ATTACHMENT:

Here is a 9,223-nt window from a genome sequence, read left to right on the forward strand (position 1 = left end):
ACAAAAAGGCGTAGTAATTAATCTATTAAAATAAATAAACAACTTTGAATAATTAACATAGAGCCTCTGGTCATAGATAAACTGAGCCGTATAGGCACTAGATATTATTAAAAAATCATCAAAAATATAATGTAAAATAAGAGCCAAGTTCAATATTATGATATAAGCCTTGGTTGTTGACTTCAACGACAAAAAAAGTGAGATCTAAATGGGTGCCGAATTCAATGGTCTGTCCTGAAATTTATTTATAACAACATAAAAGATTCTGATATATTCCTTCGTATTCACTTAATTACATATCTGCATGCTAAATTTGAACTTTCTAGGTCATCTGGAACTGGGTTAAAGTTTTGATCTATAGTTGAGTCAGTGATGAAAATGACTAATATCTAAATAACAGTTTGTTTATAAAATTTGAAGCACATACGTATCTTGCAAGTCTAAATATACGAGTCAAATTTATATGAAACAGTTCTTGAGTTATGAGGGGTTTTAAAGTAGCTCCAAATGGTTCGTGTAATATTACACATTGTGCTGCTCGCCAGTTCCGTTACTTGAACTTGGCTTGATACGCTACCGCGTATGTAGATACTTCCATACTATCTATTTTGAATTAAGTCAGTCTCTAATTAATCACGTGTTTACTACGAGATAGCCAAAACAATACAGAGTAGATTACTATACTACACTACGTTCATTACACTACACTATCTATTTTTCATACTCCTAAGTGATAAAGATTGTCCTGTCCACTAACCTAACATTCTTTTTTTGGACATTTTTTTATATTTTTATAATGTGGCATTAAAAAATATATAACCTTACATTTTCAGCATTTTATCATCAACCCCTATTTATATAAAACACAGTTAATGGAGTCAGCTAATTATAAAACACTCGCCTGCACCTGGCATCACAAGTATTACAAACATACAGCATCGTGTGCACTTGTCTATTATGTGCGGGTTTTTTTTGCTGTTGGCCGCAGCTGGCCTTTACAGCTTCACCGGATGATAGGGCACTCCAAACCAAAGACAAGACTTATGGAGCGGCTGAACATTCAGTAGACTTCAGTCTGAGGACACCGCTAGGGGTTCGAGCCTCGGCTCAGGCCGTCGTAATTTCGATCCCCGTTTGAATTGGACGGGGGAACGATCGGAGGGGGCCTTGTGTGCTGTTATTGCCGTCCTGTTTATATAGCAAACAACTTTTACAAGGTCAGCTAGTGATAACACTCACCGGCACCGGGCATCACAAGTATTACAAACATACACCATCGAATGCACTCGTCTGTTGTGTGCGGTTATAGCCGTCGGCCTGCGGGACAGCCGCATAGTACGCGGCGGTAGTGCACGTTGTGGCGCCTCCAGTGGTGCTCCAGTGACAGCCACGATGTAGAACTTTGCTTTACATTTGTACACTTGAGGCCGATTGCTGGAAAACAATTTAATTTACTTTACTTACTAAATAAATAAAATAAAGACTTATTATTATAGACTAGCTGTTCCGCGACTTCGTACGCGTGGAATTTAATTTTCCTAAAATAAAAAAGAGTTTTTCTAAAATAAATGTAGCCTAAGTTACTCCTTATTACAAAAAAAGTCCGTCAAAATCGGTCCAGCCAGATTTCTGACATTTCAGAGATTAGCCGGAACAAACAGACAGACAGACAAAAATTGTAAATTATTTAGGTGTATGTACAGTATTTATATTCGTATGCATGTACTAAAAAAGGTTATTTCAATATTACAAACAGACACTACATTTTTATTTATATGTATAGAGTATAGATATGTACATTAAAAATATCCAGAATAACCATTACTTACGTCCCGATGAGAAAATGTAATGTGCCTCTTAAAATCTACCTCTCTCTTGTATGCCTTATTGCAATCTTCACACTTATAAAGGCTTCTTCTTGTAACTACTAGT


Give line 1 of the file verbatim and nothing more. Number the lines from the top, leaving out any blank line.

Here is a 9,223-nt window from a genome sequence, read left to right on the forward strand (position 1 = left end):